Controlling the parts of a horse
The first thing we need to think about when discussing controlling the parts of a horse is why controlling them is so important. Everything we ask of our horses and everything we do with them involves having control of their bodies. A cutting horse wouldn’t be able to cut a cow if we didn’t have control of the forehand (the horses front half) and hindquarters (the horses back half), a Reiner wouldn’t be able to do spin into a blur without lateral control of the forehand, and so on and so forth. You will never find a trainer in any discipline that says “Body control? No, I don’t need body control. I just go out there and pray for the best” that doesn’t happen because that would never work. We must practice both lateral and longitudinal body control to have horses execute their movements and maneuvers correctly, quietly, willingly, softly, and on cue. This is all very important when trying to create the ideal horse of any discipline.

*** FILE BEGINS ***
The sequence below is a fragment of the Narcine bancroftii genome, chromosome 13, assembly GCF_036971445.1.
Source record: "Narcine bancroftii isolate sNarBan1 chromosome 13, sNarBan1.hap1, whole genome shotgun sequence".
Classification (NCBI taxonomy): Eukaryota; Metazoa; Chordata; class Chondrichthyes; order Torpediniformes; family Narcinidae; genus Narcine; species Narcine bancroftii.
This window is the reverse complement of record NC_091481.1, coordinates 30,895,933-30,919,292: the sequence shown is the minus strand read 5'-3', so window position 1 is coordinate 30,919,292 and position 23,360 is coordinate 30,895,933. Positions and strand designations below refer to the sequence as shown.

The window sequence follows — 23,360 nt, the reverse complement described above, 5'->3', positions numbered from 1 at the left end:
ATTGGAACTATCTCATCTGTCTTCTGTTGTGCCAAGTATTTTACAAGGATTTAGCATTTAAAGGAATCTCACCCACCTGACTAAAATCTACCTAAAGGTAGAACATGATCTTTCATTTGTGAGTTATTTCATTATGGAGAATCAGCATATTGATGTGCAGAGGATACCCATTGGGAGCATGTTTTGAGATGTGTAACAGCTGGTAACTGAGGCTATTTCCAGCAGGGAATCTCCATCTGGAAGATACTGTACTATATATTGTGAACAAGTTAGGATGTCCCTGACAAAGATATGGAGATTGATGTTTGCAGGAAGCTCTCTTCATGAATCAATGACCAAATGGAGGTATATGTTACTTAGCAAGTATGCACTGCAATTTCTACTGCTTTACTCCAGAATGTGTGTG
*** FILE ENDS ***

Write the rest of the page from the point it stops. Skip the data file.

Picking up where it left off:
The second question would be what are the different parts of the horse? Let’s take this question and answer it front to back. The first part of the horse would be the head. Having control of the head and its position is very important when it comes to just about anything. A horse essentially goes where it is looking, and you are not likely to get much of anything done if your horses head is sticking straight in the air. We control the head mostly through the bridle/bit and the reins. Remember, a horse can do just about anything with the proper headset. Next, we will look at the horse’s neck. It is important to know that the entire carriage of the horse is dependent on the neck. The neck is the balancing point of the horse’s body. You must have proper control and flexion in the neck, not only laterally but vertically as well when attempting to control your horse. Let’s move on to the horses Front End, which would consist of the shoulders, legs, and hooves. Controlling the front end of the horse is a vital part in the process of dictating the direction of your horse. It is also vital for any maneuver or exercise consisting of lateral movement. It is important to remember that when controlling the front end of the horse, we must be able to direct the front legs, the only way to accomplish this is by knowing where they are at all times. You cannot simply ask a horse to move a foot that is planted on the ground, you must ask when it is leaving the ground, this kind of timing is important when manipulating any part of your horse, especially the front end. Another thing to remember is that a horse carries 65% of its weight on its front end. This means that we need to learn how to “lift the front end” and transfer the weight back to the Hindquarters for your horse to be equally balanced. Next is the middle of the horse. There is very little movement in this area. Contrary to popular belief, horses don’t yield their ribcage, they might feel like they are but what is actually happening is that the horse is yielding its abdominal wall which is made up of several layers of elastic muscles that will yield to pressure and give the illusion that the horse is bending its ribcage. Control over this part of the horse is important for suppleness, flexion, collection, and direction. For example, if you are asking for a horse to pick up a lead to the left, and the middle of its body is bent the wrong way and pushing on your inside leg, you clearly do not have control of this body part and consequently, your horse will pick up the wrong lead. This is the same in pretty much any maneuver. Last but most definitely not least, we will take a look at the horses Hindquarters. The hindquarters are one of the most important parts of a horse for more reasons than one. Most importantly, the hindquarters are the powerhouse of the horse’s whole body, anything you do with a horse depends on control of this powerhouse. For a horse to be moving “correct” he must be engaging his hindquarters at all times. In order to accomplish hindquarter control, your horse must be evenly loaded. When a horse is moving forward at any gate, one of the hind legs will be the thrust point for the horse and it is important to know which one and when so that we can dictate the footfall and ultimately control the horse’s movement. It is important to know that hindquarter control controls the entire body. Hindquarter control is insurance for straightness. If your horse isn’t moving straight, it is likely that you have lost control of the hindquarters. Another important part of Hindquarter control is longitudinal control, i.e. Collection. The hind legs must be engaged and reaching forward for proper collection and ideal athleticism. You must cue the hind leg to engage and reach forward as it is leaving the ground. This timing is very important. This type of control is necessary when it comes to positioning the horse and keeping them supple for any maneuver.